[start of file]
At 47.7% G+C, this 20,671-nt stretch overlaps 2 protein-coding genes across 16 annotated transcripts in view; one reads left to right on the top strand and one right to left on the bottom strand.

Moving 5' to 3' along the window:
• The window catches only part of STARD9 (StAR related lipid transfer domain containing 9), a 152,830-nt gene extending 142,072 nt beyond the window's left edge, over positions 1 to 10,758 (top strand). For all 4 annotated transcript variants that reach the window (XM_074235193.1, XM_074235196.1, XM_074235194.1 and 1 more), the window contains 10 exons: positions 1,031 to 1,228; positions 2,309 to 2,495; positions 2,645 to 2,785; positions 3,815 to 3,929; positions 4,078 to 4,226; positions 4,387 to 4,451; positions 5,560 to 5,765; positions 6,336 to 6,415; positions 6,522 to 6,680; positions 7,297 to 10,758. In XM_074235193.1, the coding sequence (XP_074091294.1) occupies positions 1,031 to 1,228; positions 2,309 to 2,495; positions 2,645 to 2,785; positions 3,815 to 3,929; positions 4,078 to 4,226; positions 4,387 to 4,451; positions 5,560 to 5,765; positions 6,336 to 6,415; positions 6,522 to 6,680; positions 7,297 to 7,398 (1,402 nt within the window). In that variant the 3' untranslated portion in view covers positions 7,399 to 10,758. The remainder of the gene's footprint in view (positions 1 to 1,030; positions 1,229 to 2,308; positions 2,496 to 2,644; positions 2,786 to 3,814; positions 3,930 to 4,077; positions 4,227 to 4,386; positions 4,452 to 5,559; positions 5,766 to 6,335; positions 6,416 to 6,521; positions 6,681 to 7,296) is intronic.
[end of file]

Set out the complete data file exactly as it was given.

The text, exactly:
At 47.7% G+C, this 20,671-nt stretch overlaps 2 protein-coding genes across 16 annotated transcripts in view; one reads left to right on the top strand and one right to left on the bottom strand.

Moving 5' to 3' along the window:
• The window catches only part of STARD9 (StAR related lipid transfer domain containing 9), a 152,830-nt gene extending 142,072 nt beyond the window's left edge, over positions 1 to 10,758 (top strand). For all 4 annotated transcript variants that reach the window (XM_074235193.1, XM_074235196.1, XM_074235194.1 and 1 more), the window contains 10 exons: positions 1,031 to 1,228; positions 2,309 to 2,495; positions 2,645 to 2,785; positions 3,815 to 3,929; positions 4,078 to 4,226; positions 4,387 to 4,451; positions 5,560 to 5,765; positions 6,336 to 6,415; positions 6,522 to 6,680; positions 7,297 to 10,758. In XM_074235193.1, the coding sequence (XP_074091294.1) occupies positions 1,031 to 1,228; positions 2,309 to 2,495; positions 2,645 to 2,785; positions 3,815 to 3,929; positions 4,078 to 4,226; positions 4,387 to 4,451; positions 5,560 to 5,765; positions 6,336 to 6,415; positions 6,522 to 6,680; positions 7,297 to 7,398 (1,402 nt within the window). In that variant the 3' untranslated portion in view covers positions 7,399 to 10,758. The remainder of the gene's footprint in view (positions 1 to 1,030; positions 1,229 to 2,308; positions 2,496 to 2,644; positions 2,786 to 3,814; positions 3,930 to 4,077; positions 4,227 to 4,386; positions 4,452 to 5,559; positions 5,766 to 6,335; positions 6,416 to 6,521; positions 6,681 to 7,296) is intronic.